Alexis Krauss, as it turns out, stormed onto the stage in a way not entirely dissimilar from Brown. Preceded by Inception-bwaaams and a flurry of marching band drums, when Krauss walked on stage there was an immediate transference of energy before the first notes of “Minnie” even rang out. Briefly draped in the leopard-print robe she wore for the “Bitter Rivals” video, she mugged like an MC, or a hair-rock god, or an angsty punk, neatly providing a visual summation of all the bizarre strands that collide in Sleigh Bells’ music. Like Sleigh Bells’ stylistic blend, Krauss’ live presence has a foot in multiple worlds. The way she flails amongst the strobes and squalor seems born from and for sweaty club shows, for spaces small enough where all the pent-up energy released quickly bounces back down, intensifying with each feedback loop. On the other hand, her impressive magnetism seems to beg for a bigger stage. Even the hot pink of Derek Miller’s guitar seemed to recede into the background as a functioning prop, just one more tool in a maelstrom steered by Krauss.
If you’re of a certain age, Sleigh Bells’ debut was inescapable any time you walked down a college dorm hallway and people had alcohol within reach. “Infinity Guitars” and “Crown on the Ground” (or, the incredible mash-up with Jay-Z’s “Dirt Off Your Shoulder,” “Dirt on Your Crown”) were the kind of things people would put on to immediately quicken the pulse of a room, but you also had the (still sort of) ubiquitous “Rill Rill.” The latter, an uncharacteristically chilled out moment that’s essentially a lullaby with a groove, is the only conspicuous omission from their setlists. Only three albums deep, willfully neglecting your most recognizable song scans as bristling at what people expect of you, perhaps wanting to come off edgy and intense in a challenging way. Despite that, Sleigh Bells seem to understand and are consciously manipulating themselves as an intentionally cartoonized version of the disparate genres they’ve assimilated. They were a band I’d always imagined as one that became a party band but probably didn’t want to be considered as such, but their show is a carefully calibrated endorphin rush, the highlights from Bitter Rivals nestled with “Comeback Kid” and “Riot Rhythm” and a maybe-too-early “Crown on the Ground.” In the best moments, Sleigh Bells’ synths and guitars are crystalline and corrosive at the same time, sounding like an old Super Mario Bros. game on a sugar high raging against its confines.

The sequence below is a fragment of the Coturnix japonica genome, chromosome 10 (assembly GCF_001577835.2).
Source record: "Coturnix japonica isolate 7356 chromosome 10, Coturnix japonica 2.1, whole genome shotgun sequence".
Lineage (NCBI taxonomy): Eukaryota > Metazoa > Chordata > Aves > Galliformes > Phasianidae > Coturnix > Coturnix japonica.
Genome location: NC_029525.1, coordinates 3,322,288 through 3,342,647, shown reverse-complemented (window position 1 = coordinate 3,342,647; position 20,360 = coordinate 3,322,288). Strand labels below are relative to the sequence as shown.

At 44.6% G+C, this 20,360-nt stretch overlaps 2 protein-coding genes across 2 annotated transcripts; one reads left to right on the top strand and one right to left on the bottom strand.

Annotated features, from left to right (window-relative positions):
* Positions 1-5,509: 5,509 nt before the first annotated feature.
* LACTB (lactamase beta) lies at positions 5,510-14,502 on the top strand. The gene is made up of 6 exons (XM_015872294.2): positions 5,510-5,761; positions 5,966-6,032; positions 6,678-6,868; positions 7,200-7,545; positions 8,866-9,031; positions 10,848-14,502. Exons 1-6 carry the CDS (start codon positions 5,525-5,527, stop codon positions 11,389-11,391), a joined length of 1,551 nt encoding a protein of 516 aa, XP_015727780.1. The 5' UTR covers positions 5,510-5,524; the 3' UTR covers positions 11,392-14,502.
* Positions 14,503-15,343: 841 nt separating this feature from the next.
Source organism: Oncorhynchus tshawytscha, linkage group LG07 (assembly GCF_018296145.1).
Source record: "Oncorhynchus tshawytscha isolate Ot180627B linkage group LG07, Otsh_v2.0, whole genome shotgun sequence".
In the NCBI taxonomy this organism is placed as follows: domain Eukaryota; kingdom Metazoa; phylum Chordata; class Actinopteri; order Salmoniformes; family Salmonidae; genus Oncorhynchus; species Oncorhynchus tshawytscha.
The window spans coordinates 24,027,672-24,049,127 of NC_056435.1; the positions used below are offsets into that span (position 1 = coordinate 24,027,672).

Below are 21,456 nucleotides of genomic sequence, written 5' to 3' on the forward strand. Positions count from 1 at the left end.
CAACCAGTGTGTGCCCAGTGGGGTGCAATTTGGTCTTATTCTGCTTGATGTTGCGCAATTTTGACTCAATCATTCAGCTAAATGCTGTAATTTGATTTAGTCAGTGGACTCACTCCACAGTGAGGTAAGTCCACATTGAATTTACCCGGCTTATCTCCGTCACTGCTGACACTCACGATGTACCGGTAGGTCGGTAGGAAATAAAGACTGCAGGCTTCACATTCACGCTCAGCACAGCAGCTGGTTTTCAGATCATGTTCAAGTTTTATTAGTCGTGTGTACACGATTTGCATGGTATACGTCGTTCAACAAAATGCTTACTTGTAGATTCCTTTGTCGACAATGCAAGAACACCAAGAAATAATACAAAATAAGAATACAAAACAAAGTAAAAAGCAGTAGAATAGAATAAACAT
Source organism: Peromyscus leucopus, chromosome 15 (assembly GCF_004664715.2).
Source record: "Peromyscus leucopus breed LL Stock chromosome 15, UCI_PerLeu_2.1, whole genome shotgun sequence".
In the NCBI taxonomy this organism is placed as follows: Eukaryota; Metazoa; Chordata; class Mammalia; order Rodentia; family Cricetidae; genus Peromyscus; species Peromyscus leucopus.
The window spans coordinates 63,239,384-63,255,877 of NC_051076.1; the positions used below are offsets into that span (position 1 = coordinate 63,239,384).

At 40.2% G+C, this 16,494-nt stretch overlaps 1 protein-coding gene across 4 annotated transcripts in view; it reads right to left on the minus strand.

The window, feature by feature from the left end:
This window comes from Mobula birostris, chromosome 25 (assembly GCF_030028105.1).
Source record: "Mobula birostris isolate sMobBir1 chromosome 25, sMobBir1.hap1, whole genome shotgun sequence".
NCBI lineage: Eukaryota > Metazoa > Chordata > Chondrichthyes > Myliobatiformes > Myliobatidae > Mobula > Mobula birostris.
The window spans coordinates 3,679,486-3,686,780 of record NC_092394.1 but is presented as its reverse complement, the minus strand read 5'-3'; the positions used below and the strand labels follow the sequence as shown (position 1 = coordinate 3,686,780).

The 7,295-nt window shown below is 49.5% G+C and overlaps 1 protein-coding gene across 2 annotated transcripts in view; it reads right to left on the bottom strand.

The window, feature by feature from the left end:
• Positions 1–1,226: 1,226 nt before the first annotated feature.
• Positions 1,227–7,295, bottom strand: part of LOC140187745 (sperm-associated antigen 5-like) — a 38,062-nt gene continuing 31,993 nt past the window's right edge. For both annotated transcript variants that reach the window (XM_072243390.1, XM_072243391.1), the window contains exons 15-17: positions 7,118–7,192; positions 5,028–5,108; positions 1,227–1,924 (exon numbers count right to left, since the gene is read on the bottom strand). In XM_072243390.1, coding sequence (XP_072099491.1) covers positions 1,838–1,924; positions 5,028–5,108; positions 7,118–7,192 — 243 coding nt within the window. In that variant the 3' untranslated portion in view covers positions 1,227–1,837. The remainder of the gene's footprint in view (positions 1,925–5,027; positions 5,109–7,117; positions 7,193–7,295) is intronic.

So despite what some of the more mixed reactions to Bitter Rivals would suggest, it doesn’t seem like Sleigh Bells are having any issues figuring out exactly what they’re supposed to be. If you were sold on the sound the first time around, their live show delivers on any level you’d imagine, overloading the pleasure centers attuned to those particularly Sleigh Bells moments. Krauss yells a bit more live, but she still has the look and sound of a would-be girl group singer filtered through a handful of harder-edged genres—through torn tights and tattoos and those searingly pink guitars. At the end of the show, the band offered one flare of decontextualized distortion, and Krauss bleated a thank you lost in the fuzz. It served as one last twist, but also a reminder. Being a fun artist doesn’t equate being weak or ephemeral, and Sleigh Bells still has the sound of a band that would prefer not to move mountains, but to obliterate them entirely.